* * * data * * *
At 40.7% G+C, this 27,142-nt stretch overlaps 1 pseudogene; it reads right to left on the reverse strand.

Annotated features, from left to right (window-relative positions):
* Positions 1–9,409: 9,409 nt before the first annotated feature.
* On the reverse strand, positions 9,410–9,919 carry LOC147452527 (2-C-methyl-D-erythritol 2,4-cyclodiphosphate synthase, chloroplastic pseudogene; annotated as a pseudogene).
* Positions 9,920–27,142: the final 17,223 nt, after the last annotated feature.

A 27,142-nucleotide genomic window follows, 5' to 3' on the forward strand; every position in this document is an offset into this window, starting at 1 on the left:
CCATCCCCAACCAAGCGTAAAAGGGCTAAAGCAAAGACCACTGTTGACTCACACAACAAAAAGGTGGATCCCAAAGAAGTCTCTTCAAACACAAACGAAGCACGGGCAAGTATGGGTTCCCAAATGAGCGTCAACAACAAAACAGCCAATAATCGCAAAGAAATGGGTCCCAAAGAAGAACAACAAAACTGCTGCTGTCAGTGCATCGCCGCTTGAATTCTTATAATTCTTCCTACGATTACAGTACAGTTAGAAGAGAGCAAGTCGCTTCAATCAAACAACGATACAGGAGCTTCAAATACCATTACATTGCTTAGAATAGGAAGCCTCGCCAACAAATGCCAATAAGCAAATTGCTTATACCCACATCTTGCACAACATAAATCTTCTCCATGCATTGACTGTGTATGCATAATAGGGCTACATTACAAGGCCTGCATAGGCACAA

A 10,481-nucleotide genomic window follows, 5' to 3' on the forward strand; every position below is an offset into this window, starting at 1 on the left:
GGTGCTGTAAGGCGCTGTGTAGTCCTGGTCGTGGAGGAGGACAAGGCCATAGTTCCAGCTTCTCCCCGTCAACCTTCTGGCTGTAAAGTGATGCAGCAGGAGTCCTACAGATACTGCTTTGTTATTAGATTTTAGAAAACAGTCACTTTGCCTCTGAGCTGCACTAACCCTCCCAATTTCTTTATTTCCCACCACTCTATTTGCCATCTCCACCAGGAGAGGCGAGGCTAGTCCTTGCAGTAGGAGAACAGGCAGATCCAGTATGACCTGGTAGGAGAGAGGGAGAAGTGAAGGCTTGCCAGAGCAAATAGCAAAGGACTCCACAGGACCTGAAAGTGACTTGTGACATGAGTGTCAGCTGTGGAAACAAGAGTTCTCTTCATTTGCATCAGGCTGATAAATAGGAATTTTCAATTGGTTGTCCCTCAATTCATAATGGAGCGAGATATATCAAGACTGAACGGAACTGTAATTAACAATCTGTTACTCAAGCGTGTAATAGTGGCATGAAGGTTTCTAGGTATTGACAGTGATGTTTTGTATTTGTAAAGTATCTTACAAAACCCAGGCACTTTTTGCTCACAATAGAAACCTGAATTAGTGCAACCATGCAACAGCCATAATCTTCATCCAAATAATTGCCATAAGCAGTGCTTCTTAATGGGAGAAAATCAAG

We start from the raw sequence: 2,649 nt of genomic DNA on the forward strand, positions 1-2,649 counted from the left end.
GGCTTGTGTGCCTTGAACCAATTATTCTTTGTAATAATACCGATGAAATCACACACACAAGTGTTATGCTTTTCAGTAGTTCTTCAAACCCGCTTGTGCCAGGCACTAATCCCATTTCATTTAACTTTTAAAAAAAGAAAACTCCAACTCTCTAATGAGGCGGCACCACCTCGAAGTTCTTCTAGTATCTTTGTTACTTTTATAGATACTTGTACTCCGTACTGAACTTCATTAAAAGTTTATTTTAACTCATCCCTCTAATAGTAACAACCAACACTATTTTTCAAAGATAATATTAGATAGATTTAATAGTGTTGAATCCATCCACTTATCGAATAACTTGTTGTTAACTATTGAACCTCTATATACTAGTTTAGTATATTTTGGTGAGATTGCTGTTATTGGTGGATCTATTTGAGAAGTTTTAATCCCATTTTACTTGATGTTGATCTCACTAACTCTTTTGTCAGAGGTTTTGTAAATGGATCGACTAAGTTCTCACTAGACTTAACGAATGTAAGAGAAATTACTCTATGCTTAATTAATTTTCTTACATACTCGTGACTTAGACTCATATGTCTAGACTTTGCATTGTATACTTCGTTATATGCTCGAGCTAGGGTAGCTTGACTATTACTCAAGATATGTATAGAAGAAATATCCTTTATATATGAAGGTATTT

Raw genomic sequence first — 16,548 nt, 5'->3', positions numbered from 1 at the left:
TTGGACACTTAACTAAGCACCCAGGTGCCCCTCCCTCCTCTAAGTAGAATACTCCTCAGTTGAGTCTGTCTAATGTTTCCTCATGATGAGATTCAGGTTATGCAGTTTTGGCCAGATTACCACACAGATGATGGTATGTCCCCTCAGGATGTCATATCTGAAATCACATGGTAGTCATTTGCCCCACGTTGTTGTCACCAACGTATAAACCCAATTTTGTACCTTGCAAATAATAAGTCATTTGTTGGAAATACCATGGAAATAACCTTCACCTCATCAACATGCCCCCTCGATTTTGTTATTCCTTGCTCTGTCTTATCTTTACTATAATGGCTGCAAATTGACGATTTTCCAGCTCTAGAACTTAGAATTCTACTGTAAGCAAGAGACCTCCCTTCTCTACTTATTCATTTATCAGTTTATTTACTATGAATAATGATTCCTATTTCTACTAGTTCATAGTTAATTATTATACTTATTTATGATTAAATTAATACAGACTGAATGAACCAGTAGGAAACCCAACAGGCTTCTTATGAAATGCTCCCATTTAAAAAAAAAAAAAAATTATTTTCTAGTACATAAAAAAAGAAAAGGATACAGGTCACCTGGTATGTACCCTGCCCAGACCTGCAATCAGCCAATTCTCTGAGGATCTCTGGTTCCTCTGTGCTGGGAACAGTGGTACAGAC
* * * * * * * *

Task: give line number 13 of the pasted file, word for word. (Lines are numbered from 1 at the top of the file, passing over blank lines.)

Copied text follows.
TTGGACACTTAACTAAGCACCCAGGTGCCCCTCCCTCCTCTAAGTAGAATACTCCTCAGTTGAGTCTGTCTAATGTTTCCTCATGATGAGATTCAGGTTATGCAGTTTTGGCCAGATTACCACACAGATGATGGTATGTCCCCTCAGGATGTCATATCTGAAATCACATGGTAGTCATTTGCCCCACGTTGTTGTCACCAACGTATAAACCCAATTTTGTACCTTGCAAATAATAAGTCATTTGTTGGAAATACCATGGAAATAACCTTCACCTCATCAACATGCCCCCTCGATTTTGTTATTCCTTGCTCTGTCTTATCTTTACTATAATGGCTGCAAATTGACGATTTTCCAGCTCTAGAACTTAGAATTCTACTGTAAGCAAGAGACCTCCCTTCTCTACTTATTCATTTATCAGTTTATTTACTATGAATAATGATTCCTATTTCTACTAGTTCATAGTTAATTATTATACTTATTTATGATTAAATTAATACAGACTGAATGAACCAGTAGGAAACCCAACAGGCTTCTTATGAAATGCTCCCATTTAAAAAAAAAAAAAAATTATTTTCTAGTACATAAAAAAAGAAAAGGATACAGGTCACCTGGTATGTACCCTGCCCAGACCTGCAATCAGCCAATTCTCTGAGGATCTCTGGTTCCTCTGTGCTGGGAACAGTGGTACAGAC